Harambe Market, a bustling marketplace alive with the aromas and flavors of African street foods, adds an exciting new dimension to the expanded Harambe Village experience at Disney’s Animal Kingdom theme park in Walt Disney World Resort.
Built around a Colonial-era train depot design complete with a 1960s water tower, Harambe Market invites Disney guests to sample true flavors of Africa before or after they embark on the Kilimanjaro Safaris wild animal adventure. Four themed shops offer fresh meals, snacks and beverages like those found in an African street market.
Each quick-service shop window built into colorful store fronts reflects the shop owner’s personality and offers plenty of guest dining options, including:
- Kitamu Grill featuring skewered chicken and a kebab flatbread sandwich.
- Famous Sausages showcasing a corndog made with a South African boerewors sausage dipped in curry-infused corn batter.
- Chef Mwanga’s spice-rubbed Karubi Rib paired with green papaya-carrot slaw.
- Wanjohi Refreshments (wanjohi means “brewer” in Swahili) quenches thirsts with craft draft beers like Safari Amber Lager; six South African wines by the glass, The Starr of Harambe frozen drink with Starr African rum and mango puree in a souvenir mug, red Sangria with Van der Hum tangerine liqueur, and non alcoholic tangerine lemonade or fountain beverages like Sparberry from Zimbabwe.
“Boats, trains and travel led to the discovery of exotic spices that were traded and brought from foreign lands,” Chef Lenny DeGeorge says. “These foods have been tailored for the locals. With the ribs, we have a ras el hanout spice blend, which has about 20 different spices mixed in. The berbere spice is on the chicken skewer and the kebab sandwich. We used madras curry powder in the corndog batter.”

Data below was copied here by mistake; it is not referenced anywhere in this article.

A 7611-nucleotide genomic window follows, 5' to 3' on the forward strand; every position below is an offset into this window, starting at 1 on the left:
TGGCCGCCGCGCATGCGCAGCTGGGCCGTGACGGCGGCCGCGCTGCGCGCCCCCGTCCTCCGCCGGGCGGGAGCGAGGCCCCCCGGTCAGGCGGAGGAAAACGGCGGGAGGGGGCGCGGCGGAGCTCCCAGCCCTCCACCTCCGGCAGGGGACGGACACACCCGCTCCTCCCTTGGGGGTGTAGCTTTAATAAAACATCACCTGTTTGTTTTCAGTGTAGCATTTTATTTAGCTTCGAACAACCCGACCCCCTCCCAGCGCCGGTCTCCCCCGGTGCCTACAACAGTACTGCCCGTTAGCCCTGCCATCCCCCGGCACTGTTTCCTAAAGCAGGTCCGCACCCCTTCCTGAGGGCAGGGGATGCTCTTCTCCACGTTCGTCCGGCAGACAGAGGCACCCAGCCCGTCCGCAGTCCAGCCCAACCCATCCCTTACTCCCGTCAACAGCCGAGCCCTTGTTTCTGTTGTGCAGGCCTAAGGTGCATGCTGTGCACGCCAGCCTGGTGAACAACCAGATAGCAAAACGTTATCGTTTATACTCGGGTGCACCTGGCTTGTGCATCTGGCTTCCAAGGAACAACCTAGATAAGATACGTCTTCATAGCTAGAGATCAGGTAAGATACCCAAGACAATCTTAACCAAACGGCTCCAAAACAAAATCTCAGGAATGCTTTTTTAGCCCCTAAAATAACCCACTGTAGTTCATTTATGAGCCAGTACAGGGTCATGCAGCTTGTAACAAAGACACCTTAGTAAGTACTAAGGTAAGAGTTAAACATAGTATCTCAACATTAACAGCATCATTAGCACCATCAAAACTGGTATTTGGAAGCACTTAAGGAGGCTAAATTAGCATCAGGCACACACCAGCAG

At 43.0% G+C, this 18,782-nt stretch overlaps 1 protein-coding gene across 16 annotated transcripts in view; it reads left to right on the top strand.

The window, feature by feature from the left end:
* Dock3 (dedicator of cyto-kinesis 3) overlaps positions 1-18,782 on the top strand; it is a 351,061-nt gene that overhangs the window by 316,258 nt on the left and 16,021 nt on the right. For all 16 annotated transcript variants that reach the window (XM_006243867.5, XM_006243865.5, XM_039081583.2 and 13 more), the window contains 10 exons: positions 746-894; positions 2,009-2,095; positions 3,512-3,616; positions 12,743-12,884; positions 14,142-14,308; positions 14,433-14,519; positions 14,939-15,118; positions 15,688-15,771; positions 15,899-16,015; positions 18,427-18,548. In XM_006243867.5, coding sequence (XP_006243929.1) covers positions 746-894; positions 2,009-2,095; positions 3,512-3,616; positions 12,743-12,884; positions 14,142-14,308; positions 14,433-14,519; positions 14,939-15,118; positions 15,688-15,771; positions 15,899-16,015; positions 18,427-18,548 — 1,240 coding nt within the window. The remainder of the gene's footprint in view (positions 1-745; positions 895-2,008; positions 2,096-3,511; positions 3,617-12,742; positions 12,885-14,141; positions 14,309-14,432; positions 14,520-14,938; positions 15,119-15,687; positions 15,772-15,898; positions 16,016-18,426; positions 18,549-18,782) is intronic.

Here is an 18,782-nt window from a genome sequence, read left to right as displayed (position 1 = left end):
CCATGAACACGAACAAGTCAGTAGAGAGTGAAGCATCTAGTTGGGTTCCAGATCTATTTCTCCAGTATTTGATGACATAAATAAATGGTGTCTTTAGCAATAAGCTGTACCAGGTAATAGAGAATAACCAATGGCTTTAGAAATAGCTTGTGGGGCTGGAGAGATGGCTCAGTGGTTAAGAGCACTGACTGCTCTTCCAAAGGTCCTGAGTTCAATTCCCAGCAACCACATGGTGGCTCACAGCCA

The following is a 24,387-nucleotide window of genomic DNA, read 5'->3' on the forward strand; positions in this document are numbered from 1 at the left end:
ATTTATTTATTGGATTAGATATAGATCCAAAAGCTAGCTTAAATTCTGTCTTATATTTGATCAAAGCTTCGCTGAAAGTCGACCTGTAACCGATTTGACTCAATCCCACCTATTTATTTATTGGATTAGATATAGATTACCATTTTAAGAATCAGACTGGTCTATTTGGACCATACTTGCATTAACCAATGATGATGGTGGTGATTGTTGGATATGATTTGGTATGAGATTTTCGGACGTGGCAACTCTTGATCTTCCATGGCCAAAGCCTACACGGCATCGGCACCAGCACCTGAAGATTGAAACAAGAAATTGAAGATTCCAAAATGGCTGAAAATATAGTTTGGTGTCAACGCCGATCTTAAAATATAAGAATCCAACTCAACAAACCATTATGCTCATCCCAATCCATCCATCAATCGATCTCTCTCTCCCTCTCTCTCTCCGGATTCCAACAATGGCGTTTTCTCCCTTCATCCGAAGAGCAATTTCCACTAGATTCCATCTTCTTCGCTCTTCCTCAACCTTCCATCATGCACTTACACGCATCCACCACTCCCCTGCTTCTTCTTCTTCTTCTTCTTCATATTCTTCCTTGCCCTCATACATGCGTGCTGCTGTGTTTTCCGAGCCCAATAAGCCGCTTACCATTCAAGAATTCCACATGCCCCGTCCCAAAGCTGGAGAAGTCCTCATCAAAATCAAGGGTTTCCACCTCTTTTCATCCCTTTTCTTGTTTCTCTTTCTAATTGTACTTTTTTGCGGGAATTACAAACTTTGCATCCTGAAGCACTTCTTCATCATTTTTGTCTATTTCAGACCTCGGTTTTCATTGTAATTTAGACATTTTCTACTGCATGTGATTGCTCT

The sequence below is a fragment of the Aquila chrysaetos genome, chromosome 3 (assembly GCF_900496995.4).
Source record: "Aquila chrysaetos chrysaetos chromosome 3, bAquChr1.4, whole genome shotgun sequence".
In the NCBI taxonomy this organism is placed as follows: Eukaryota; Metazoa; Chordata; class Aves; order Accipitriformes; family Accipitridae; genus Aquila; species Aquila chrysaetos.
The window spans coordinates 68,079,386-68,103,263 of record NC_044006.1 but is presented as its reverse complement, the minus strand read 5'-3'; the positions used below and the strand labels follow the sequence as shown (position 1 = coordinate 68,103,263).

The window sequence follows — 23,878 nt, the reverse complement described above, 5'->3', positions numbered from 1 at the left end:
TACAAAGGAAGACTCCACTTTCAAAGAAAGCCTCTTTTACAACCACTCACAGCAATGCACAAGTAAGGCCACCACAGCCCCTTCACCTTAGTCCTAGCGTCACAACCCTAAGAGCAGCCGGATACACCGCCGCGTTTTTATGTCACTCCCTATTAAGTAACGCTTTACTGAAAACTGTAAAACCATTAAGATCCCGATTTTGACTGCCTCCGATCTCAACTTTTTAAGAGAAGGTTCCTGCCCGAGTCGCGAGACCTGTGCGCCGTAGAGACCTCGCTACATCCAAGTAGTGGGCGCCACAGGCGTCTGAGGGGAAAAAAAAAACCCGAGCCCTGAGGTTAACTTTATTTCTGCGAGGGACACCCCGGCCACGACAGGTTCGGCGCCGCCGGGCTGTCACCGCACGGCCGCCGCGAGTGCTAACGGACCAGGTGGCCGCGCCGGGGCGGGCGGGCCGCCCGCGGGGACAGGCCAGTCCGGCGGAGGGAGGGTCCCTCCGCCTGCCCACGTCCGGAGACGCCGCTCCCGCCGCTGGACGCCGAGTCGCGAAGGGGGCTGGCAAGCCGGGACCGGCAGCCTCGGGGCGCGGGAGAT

Walt Disney Imagineering developed the authentic Harambe Market concept during travel and research in Africa, says Walt Disney Imagineering art director Joan Hartwig.
“When guests come to Disney’s Animal Kingdom, we want them to be excited by the adventure of experiencing different cultures,” she says. “For Harambe Market, we had the opportunity to travel in east Africa and bring back details that our guests will be able to experience here. So when guests finish their safari, they can come to a real east African marketplace and sit down and enjoy the authentic flavors of Africa.”
With the recent addition of the Festival of the Lion King theater district and the new market, Harambe Village has nearly doubled in size and “you feel like you are actually in a real village in Africa,” says Walt Disney Imagineering show producer Emily O’Brien.
“You have the whole gamut of experiences, with the central area, the theater district, specialty vendors and a great market. Guests will really feel like they’ve been transported to another place for a really fun experience.”
Harambe Market offers shaded tables for dining, and area shops sell wares from Africa. The marketplace will offer direct access to Kilimanjaro Safaris, the Wildlife Express train to Rafiki’s Planet Watch and a path to Asia attractions like Expedition Everest.
Paired with previously announced projects throughout the park, Disney’s Animal Kingdom theme park is undergoing the largest expansion in its history.